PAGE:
She greets you with a certain stateliness and an irreverent humor to boot. Born Countess Shoya Zichy of Budapest, she descends from generations of statesmen, artists and writers. For example, there was Princess Melanie Zichy Metternich, wife of the famed Austrian Chancellor. Melanie used courier pigeons to warn Hungarian cousins of her husband’s moves against them. To the Chancellor’s dismay he never caught up with noted artist Count Mihaly Zichy who fleeing to Russia was appointed portrait painter to the court of Emperor Alexander II. Today his works hang in numerous European museums. Not to be outdone, cousin Geza one-armed following an early hunting accident went on to a forty year career as a concert pianist and was declared by his teacher, Franz Liszt, to be one of the marvels of modern musical history.
Shoya’s early life was spent in exile after the family fled the political turmoil of Hungary. There she joined her cousin, Queen Geraldine of Albania, the Egyptian royal family and relatives scattered throughout Europe. Educated in the U.S., she went on to become a teacher and journalist. Later as a private banker for Citibank, Merrill and American Express she tapped into her own reservoir of private memories to form powerful connections with politically skittish clients in Asia and the Middle East.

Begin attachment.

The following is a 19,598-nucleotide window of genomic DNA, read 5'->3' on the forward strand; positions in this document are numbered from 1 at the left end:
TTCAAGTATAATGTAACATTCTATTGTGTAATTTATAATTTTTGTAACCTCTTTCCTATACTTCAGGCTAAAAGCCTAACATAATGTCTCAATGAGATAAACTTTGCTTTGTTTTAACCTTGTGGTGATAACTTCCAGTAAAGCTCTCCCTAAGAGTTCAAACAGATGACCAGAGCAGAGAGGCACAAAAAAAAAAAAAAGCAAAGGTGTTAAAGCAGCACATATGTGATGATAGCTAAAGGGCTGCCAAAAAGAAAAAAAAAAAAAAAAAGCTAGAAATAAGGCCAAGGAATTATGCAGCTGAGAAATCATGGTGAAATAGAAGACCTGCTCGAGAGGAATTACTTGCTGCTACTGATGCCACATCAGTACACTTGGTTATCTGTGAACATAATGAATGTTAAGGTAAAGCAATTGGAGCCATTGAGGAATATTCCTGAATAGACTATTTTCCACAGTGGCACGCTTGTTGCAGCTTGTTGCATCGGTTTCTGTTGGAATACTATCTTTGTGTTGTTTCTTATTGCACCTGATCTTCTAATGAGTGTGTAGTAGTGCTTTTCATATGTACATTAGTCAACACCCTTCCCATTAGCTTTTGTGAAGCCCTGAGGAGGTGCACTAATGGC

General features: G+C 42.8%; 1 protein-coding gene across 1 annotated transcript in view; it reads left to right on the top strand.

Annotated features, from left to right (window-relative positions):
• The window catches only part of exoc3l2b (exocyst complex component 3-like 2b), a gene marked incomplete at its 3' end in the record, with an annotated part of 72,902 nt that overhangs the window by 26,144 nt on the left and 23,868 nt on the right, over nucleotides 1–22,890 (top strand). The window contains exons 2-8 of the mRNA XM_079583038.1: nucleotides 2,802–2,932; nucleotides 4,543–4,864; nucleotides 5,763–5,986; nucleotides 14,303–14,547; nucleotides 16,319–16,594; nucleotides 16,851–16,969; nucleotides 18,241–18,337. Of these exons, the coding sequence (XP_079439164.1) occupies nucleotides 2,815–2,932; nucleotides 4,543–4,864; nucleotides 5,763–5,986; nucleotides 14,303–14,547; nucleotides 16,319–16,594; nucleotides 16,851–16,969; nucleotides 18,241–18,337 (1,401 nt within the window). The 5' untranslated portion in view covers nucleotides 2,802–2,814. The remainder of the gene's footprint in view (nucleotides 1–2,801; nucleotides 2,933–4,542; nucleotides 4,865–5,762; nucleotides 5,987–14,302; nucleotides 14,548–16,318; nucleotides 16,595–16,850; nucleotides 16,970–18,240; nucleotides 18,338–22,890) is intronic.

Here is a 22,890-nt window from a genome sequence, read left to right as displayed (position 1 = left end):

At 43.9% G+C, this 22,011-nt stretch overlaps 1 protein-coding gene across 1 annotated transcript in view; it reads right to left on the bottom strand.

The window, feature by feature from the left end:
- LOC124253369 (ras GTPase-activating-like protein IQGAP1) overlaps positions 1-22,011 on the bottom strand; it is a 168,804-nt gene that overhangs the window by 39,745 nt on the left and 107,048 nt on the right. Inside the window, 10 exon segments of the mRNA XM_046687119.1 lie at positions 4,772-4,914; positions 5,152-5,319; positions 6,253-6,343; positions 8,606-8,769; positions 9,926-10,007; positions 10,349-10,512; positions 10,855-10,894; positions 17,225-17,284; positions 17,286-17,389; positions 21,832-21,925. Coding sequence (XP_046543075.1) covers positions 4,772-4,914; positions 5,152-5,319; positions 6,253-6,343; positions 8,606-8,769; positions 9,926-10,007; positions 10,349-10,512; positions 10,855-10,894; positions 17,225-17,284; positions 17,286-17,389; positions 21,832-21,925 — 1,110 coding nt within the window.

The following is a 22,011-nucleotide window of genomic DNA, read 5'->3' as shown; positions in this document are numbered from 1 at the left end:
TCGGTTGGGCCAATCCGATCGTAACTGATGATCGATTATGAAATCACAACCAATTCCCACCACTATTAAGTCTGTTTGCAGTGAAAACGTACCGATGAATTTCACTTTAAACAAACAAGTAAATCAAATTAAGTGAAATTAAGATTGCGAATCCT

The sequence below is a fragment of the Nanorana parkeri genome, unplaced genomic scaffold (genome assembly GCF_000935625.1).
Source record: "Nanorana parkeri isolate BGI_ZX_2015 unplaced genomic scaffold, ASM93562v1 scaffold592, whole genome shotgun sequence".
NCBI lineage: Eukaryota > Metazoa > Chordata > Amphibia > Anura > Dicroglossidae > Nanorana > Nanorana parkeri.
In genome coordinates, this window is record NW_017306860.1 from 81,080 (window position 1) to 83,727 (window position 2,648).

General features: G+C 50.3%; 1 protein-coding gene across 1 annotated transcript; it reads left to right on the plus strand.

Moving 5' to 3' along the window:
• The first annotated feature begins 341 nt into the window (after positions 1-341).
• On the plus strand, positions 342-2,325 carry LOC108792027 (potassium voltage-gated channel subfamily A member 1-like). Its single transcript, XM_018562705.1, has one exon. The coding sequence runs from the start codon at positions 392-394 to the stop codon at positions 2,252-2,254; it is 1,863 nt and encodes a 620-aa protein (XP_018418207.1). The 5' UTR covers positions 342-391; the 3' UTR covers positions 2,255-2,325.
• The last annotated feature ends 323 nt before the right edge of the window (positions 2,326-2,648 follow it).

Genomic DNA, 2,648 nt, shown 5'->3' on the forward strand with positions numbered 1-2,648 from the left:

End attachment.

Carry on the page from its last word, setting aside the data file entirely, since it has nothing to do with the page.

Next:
Today, however, as a seminar leader on route to London, she makes a brief stop in Hungary to meet with family and introduce them to her personality model Color Q. Color Q, based on Jungian psychology, serves as the basis of her first book Women and The Leadership Q and the upcoming Career Match: Connecting Who You Are With What You’ll Love To Do. It describes four personality groups and how each approaches life, love and work. The young cousins take the test with enthusiasm and pepper her with questions on ways to find the best career. After all, as one declares, it is a new age in Hungary, and an opportunity to bring a distinguished family back to its former glory.